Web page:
More direct evidence of the effects of economic recessions on immigrants’ earnings is provided by the year-to-year changes in median earnings levels of the three landing cohorts over their first postlanding decade. Consider, first, immigrants in the 1982 cohort, for which postlanding years 8 and 9 coincided with the 1990-91 recession. Looking at figures 3 and 4, it is apparent that the median earnings profiles of males in this cohort noticeably flattened and even declined slightly between postlanding years 7 and 9 (1989 and 1991). Appendix table A4 reveals that the percentage change in median real annual earnings between post-landing years 8 (1990) and 9 (1991) was negative for males in the 1982 cohort in all four admission categories combined (-2.3 percent), as well as in the specific categories of independent economic class (-1.4 percent), family class (-2.6 percent) and refugee (-2.4 percent). Females in the 1982 cohort fared somewhat better, with the percentage change in their median real annual earnings between postlanding years 8 (1990) and 9 (1991) negative only for those in the independent economic class and family class categories (-1.9 percent and -0.8 percent, respectively). Median annual earnings growth rates among males in the 1982 cohort were also negative, though generally only slightly so in absolute terms, for all four admission categories between postlanding years 7 (1989) and 8 (1990).
For immigrants in the 1988 landing cohort, postlanding years 2 and 3 coincided with the 199091 recession and, again, we see in figures 2 and 4 that the median earnings profiles of males in this cohort declined in the independent economic class ategory (-2.3 percent), the family class category (-2.5 percent) and the refugee admission category (-4.4 percent), and in all admission categories combined (-2.0 percent). Again, females in the 1988 cohort fared better, with only those in the family class experiencing a proportionately quite small (-0.9 percent) decrease in their median real annual earnings between postlanding years 2 (1990) and 3 (1991).
These findings suggest that, when a major economic recession such as that of the early 1990s occurs shortly after immigrants arrive, the effects on their earnings can be quite severe — possibly even an actual decline in median and average real earnings as more recently hired workers, including recent immigrants, are often the first to be laid off. But note that, even for males in the 1988 landing cohort, real median earnings in 1992 exceeded their prerecession levels in all four admission categories, even though aggregate employment in Canada was very slow to recover following the early-1990s recession.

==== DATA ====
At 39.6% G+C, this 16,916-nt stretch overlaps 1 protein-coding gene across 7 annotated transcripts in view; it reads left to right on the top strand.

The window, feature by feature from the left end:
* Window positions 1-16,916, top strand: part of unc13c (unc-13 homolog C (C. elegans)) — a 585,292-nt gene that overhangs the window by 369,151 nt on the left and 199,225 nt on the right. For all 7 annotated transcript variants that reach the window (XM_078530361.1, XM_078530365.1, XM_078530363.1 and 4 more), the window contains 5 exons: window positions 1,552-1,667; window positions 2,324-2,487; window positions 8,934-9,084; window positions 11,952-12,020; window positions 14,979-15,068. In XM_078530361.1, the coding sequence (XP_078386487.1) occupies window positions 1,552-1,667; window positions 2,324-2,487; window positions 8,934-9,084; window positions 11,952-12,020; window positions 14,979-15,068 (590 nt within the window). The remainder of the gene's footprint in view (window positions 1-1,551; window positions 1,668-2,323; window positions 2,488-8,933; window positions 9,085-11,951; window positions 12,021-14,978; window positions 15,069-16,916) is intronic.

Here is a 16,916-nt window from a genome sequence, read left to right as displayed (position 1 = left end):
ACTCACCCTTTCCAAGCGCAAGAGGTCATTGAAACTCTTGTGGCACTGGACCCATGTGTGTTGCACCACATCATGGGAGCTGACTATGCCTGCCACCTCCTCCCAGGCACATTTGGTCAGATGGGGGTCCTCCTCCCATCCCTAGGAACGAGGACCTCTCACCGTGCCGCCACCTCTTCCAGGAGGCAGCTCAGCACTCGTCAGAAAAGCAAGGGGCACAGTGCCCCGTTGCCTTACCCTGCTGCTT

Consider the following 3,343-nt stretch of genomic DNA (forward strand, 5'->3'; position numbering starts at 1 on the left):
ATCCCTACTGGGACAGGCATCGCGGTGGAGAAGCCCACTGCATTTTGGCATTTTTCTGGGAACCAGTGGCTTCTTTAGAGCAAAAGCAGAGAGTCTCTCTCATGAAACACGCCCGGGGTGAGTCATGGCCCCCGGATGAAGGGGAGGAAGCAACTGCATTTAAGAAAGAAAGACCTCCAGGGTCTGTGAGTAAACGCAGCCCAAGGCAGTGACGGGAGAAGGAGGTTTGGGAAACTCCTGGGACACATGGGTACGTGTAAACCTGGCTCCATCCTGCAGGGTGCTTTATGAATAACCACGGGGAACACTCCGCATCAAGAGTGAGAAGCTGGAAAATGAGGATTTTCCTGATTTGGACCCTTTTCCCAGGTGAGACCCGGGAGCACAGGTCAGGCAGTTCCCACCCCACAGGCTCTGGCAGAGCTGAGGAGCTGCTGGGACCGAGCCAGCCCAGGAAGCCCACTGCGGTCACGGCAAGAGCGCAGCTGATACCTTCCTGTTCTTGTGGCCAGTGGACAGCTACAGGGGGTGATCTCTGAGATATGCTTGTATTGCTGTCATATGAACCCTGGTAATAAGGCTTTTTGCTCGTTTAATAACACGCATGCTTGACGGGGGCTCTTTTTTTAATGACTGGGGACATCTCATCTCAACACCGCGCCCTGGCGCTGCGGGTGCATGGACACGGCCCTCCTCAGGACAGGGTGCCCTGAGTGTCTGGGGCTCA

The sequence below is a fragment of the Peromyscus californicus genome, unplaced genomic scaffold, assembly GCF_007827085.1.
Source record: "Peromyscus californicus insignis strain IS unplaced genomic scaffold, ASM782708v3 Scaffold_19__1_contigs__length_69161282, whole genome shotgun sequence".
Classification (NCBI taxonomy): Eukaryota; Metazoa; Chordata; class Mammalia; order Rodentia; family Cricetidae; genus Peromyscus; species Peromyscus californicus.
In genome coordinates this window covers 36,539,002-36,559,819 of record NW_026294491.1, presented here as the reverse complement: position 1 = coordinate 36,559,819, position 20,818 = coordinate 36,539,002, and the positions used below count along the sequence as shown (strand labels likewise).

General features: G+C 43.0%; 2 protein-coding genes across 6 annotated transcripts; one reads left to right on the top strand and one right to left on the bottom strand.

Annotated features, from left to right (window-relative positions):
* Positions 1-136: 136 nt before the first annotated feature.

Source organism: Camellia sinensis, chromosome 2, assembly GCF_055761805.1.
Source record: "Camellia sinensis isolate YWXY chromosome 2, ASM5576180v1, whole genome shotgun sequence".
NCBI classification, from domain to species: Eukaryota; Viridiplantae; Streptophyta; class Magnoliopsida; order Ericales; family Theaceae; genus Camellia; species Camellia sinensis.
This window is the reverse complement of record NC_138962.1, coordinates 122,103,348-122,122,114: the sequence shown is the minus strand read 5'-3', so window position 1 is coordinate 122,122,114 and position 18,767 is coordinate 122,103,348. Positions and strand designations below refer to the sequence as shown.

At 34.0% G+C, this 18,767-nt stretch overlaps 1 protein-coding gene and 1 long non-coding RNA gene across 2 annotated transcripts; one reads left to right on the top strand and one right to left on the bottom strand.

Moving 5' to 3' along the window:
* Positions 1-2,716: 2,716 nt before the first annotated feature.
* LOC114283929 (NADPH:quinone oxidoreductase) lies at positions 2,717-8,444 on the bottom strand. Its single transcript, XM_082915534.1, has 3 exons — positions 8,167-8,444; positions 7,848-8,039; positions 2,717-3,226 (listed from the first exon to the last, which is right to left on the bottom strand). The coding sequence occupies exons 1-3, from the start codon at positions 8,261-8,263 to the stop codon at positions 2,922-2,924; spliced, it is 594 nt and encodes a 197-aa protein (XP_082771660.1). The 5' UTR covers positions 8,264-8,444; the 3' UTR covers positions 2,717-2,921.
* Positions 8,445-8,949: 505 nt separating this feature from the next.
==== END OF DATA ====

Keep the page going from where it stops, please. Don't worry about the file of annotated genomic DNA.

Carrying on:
Immigrants in the 1994 landing cohort did not experience an official economic recession during their first 10 years in Canada, but the IT bust of the early 2000s roughly coincided with the last half of that cohort’s first postlanding decade, and there is some evidence that the year-toyear median earnings growth of this cohort declined considerably after 2000. For example, the annual percentage change in median real earnings of males in the 1994 cohort declined from 7.6 percent in 2000 to 2.4 percent in 2001, 2.8 percent in 2002 and 1.5 percent in 2003, before increasing to 4.2 percent in 2004. A similar decline occurred in the year-to-year median earnings growth of females in this cohort after 2000, from 7.0 percent in 2000 to 5.0 percent in 2001, 3.1 percent in 2002 and 3.0 percent in 2003, before recovering to 5.1 percent in 2004. But median real annual earnings of the 1994 cohort, either male or female, did not actually decline year to year, either in aggregate or in any of the four admission categories, over the cohort’s first postlanding decade. Thus, apart from some flattening of the median earnings profiles from postlanding years 7 (2001) to 9 (2003), there is little indication that the IT bust had a discernible effect on the median earnings of immigrants in the 1994 cohort.
In conclusion, it is particularly noteworthy that the only instances of year-to-year declines in median real earnings levels, or of negative year-to-year median earnings growth rates, of immigrants in any of the three landing cohorts are those of males in the 1982 and 1988 cohorts in the recession years of 1990 and 1991 — at least prima facie evidence of the fairly substantial effects of the recession on the earnings levels and growth rates of male immigrants in those landing cohorts. This finding accordingly raises serious concerns about the effects of the recent 2008-09 recession — with its sizable sectoral shifts in employment from goods production to services, its severe economic shocks for Canada’s major trading partners, its relative severity in Ontario and the continued high levels of immigration to Canada — on the labour market integration of the most recent immigrants.